5 Questions You Should Ask When Networking

5 Questions You Should Ask When Networking

5 Questions You Should Ask When NetworkingWhen you get the chance to sit down or talk with someone who can give you insider information about the job and career potentials in an industry, occupation, or company, try to benefit from it. Don’t shy away from asking basic questions (if they’re not too personal), and do take notes!

There are five aspects of any job or a career that you need to know about to get a sense of whether that transition makes sense for you. These aspects may not be of equal importance to you, but all of them contribute to the “totality” of the job experience.

The work itself

What do the people you’re talking to do on a day-to-day basis? Do they spend most of their time in the office, on the phone, in a lab, or on the road? Do they typically work alone or as part of a team? Is the work routine or constantly changing? Is there deadline pressure? These are just a few of the basic questions to ask. Feel free to add whatever questions you like and, again, don’t avoid any question because you this it’s too simple. If you’re curious, ask.

Existing opportunities

How easy or difficult is it to break into and gain footing in the field, occupation, or company – right now? How extreme is the competition for jobs at your skill and experience level? Is there a demand for new people, or is there a surplus? And if there is a surplus, how big is it: 50 applicants for every opening or 500 applicants for every opening?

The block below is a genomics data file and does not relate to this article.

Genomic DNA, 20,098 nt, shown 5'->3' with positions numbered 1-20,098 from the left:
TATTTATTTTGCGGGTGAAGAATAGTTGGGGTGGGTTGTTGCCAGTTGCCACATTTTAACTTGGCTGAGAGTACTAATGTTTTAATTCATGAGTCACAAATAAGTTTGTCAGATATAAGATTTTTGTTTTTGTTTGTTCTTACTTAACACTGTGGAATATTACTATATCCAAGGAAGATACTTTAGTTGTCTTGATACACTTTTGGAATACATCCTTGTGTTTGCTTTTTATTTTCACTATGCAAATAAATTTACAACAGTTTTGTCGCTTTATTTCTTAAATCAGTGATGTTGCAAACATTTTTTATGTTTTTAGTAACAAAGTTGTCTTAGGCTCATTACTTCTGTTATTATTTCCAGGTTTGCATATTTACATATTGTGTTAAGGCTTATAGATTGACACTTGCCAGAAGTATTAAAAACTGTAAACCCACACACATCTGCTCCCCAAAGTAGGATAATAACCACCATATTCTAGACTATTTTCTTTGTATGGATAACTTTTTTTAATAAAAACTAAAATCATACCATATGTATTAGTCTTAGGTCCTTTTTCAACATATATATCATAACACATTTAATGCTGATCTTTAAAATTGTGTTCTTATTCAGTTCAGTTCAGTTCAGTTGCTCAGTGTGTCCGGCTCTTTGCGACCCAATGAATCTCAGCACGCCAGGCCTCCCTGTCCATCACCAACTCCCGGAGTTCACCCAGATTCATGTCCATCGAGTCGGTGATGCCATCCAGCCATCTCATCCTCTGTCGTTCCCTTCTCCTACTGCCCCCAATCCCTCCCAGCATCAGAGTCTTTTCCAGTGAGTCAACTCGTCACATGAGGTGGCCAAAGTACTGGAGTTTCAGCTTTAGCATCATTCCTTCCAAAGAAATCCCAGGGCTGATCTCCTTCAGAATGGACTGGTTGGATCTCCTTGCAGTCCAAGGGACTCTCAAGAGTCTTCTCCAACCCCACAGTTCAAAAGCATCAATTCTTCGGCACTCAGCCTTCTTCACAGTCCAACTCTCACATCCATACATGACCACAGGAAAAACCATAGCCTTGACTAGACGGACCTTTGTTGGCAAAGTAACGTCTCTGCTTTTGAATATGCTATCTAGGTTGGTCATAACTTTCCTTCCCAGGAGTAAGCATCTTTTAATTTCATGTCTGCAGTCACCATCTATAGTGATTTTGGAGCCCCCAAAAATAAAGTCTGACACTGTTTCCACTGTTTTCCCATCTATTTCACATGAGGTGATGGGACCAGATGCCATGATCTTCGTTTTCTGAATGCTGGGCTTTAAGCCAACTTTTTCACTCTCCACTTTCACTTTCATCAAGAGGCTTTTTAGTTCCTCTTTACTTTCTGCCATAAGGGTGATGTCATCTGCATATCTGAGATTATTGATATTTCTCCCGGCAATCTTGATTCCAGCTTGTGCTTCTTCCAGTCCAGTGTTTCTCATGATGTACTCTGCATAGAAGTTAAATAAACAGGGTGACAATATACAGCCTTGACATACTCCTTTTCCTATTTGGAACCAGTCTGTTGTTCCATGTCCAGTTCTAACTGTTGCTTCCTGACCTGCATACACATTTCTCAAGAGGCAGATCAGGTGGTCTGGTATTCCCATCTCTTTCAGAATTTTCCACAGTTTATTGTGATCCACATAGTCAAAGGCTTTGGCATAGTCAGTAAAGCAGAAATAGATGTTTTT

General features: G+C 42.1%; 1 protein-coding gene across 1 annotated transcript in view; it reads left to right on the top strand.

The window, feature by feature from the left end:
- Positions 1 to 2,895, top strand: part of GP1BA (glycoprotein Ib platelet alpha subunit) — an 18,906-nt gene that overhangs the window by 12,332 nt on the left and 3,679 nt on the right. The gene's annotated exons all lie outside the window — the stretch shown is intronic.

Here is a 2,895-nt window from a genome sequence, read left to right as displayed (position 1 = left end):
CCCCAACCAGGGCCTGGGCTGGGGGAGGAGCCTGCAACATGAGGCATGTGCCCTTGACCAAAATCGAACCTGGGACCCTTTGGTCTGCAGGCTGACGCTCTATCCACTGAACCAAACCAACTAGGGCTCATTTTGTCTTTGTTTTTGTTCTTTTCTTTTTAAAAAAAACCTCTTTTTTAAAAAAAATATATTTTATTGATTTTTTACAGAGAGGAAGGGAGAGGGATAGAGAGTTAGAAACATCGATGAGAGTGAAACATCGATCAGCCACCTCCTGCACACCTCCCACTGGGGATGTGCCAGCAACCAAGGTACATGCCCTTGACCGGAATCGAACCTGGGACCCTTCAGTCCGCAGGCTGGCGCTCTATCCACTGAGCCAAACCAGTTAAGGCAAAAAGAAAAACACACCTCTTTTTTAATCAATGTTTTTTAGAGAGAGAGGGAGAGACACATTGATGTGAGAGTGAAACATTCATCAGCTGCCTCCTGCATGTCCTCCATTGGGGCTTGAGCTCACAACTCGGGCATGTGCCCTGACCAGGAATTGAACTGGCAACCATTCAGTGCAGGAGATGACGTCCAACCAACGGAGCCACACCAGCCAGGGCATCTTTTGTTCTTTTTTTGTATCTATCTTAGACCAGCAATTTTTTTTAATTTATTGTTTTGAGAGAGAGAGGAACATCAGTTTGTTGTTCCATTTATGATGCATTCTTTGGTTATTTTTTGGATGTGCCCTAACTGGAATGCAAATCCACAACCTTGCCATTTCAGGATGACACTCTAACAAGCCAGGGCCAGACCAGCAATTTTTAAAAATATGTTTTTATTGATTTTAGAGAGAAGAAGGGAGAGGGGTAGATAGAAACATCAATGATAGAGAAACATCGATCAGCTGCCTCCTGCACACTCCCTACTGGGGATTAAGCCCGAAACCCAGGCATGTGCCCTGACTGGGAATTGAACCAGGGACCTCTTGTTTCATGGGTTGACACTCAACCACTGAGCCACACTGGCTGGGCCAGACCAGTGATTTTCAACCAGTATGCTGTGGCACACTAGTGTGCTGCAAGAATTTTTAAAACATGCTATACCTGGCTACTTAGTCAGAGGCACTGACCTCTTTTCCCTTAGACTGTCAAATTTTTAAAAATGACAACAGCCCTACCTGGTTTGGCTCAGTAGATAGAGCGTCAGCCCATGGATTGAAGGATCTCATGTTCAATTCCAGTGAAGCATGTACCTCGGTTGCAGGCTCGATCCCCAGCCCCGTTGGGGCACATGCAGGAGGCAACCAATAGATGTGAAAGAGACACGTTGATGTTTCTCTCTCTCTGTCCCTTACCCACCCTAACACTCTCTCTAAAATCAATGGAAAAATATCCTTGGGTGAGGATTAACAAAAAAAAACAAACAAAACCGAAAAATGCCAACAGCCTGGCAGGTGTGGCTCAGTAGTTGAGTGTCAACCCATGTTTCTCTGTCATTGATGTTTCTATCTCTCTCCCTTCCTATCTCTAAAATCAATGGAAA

Career path movement

How quickly people typically move through the ranks in a field or profession varies from industry to industry, so it’s a good idea to find out early on about the typical timeframe for career advancement. In certain fields, such as teaching, advancement is largely a matter of seniority. In other fields, like sales, performance frequently takes precedence over tenure.

Note that career path patterns with some corporate organizations have changed, with multiple layers of middle management removed from their structures. Promotions in other words, no longer follow a predictable, hierarchical pattern. What is happening instead in many situations, is that your job stays essentially the same, but your responsibilities expand.

The money

On average, what do people earn in the field, occupation, or profession you’re trying to learn more about? What are the typical salaries for entry-level employees, and what do the top performers make? Keep in mind that salary ranges in any given field can vary a great deal from company to company, and you want to consider factors like health insurance and other benefits.

In general, the more “glamorous” a field is, the lower the entry-level salaries are likely to be, with the law of supply and demand. Certain fields, too, are inherently less lucrative than others, but offer their employees a level of job satisfaction that make up for the lack of monetary rewards.

Daily life

Some industries – like travel and hospitality, for example – differ from other lines of work primarily because of the lifestyle they offer. So, asking questions about lifestyle should be part of your interviewing strategy. Find out how much travel is involved and where it will take you. Get a feel for (it varies company to company) how often employees must work nights and weekends.

Try and get a sense for the pressure you’d be under on a day-to-day basis. Many people who start in major firms like law and accounting, earn high salaries. However, they often must work long hours, because it’s part of the culture.

Bonus questions:

  • What’s the worst part of your job?
  • What qualities does it take to succeed in this job, field, or profession?
  • Which companies are the major players in this field?
  • What do you like best about your job?

I always love to hear from you on job search and career management! Please feel free to comment below.

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